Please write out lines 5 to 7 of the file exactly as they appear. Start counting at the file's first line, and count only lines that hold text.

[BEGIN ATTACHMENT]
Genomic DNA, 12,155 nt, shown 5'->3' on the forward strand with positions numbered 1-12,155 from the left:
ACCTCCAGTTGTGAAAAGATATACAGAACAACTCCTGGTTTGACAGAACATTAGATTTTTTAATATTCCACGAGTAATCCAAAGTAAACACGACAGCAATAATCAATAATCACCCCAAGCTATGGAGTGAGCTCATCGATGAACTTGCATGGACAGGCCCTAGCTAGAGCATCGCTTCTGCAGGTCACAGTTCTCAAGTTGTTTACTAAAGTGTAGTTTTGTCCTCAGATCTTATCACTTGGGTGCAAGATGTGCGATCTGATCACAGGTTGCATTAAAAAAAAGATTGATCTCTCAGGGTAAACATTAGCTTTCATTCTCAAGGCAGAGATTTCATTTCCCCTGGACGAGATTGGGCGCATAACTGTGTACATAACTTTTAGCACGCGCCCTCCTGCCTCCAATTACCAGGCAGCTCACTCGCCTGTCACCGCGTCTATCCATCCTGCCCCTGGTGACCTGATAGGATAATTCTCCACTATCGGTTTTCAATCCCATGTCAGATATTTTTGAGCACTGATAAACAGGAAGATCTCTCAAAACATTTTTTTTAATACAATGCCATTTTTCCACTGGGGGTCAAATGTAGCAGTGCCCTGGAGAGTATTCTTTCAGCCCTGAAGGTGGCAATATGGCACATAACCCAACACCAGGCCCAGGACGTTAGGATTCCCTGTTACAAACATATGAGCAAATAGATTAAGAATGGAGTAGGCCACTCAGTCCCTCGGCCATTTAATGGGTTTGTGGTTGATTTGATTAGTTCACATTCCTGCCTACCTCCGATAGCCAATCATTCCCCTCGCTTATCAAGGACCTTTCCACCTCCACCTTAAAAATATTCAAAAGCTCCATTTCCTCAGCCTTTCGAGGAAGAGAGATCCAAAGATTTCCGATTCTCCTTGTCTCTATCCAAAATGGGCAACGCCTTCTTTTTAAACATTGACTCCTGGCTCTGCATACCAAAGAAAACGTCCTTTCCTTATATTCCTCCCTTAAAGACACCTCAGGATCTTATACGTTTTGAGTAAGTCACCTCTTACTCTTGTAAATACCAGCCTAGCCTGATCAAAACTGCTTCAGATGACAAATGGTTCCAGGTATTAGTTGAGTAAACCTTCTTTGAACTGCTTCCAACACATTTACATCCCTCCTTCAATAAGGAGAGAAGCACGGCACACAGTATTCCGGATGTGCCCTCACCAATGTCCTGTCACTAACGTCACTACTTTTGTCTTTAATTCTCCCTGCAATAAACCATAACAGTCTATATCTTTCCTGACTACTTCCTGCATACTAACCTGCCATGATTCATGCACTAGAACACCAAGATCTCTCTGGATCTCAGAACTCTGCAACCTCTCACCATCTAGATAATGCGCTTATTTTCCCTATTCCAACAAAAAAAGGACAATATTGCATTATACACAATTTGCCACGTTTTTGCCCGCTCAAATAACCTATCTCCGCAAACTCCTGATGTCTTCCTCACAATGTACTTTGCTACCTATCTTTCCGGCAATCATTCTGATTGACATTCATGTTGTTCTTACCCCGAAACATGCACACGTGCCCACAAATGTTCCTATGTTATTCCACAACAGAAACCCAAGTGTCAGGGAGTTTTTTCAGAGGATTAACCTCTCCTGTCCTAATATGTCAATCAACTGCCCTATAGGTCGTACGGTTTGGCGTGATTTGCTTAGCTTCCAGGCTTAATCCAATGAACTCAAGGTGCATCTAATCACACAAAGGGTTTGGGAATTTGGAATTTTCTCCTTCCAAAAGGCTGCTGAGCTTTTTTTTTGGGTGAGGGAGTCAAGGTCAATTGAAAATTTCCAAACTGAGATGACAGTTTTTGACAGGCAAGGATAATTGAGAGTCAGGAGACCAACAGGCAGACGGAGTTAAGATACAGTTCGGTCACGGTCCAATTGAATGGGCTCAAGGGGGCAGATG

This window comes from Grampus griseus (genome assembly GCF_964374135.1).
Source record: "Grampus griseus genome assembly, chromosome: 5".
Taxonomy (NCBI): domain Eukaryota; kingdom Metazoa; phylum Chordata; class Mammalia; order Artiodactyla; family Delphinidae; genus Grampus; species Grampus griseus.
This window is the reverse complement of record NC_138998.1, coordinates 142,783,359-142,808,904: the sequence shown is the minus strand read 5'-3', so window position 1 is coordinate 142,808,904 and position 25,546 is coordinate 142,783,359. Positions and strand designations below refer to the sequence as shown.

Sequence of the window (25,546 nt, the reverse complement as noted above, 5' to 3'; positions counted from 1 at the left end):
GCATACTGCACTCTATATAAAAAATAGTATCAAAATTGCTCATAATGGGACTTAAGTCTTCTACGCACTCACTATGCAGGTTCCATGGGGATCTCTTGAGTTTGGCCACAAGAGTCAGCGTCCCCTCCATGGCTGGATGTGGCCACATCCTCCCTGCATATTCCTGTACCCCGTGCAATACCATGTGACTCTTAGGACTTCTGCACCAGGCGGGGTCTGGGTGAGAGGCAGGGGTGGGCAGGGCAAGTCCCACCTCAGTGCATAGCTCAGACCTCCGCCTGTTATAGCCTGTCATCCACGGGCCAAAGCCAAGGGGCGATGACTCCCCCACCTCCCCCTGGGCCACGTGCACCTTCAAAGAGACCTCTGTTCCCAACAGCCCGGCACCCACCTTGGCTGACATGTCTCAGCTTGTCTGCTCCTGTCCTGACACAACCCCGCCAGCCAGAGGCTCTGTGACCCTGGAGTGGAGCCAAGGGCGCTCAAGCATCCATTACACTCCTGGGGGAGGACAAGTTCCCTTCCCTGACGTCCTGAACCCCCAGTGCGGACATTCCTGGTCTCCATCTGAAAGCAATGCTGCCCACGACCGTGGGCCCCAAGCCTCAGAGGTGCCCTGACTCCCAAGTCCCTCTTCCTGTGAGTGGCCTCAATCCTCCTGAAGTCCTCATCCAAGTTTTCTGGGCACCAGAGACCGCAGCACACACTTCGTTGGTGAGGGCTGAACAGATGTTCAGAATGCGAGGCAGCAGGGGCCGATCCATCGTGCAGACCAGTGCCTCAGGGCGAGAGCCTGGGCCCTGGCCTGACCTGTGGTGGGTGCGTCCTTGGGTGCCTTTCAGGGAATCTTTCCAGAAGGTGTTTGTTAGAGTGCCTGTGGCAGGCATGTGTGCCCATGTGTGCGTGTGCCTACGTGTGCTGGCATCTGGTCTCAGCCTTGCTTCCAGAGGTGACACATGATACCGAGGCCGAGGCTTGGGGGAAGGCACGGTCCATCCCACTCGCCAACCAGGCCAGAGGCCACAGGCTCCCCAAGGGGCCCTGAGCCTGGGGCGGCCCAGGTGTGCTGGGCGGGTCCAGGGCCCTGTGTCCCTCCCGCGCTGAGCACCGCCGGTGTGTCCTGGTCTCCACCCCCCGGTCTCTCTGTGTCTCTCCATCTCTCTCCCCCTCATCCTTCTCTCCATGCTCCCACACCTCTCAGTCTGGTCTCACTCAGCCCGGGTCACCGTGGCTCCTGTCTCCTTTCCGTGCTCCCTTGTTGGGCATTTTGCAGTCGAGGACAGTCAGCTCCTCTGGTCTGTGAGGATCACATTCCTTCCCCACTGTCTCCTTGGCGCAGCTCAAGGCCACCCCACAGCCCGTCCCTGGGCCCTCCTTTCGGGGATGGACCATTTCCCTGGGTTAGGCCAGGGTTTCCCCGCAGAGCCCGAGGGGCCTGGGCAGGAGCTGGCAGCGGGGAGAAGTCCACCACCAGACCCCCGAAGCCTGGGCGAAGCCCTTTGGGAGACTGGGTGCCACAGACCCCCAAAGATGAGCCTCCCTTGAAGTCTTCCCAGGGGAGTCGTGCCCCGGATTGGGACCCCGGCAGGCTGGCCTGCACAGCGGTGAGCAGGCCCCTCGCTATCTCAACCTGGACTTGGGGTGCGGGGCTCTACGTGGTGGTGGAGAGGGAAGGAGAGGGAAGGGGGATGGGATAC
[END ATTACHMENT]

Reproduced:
Taxonomy (NCBI): domain Eukaryota; kingdom Metazoa; phylum Chordata; class Mammalia; order Artiodactyla; family Delphinidae; genus Grampus; species Grampus griseus.
This window is the reverse complement of record NC_138998.1, coordinates 142,783,359-142,808,904: the sequence shown is the minus strand read 5'-3', so window position 1 is coordinate 142,808,904 and position 25,546 is coordinate 142,783,359. Positions and strand designations below refer to the sequence as shown.

Sequence of the window (25,546 nt, the reverse complement as noted above, 5' to 3'; positions counted from 1 at the left end):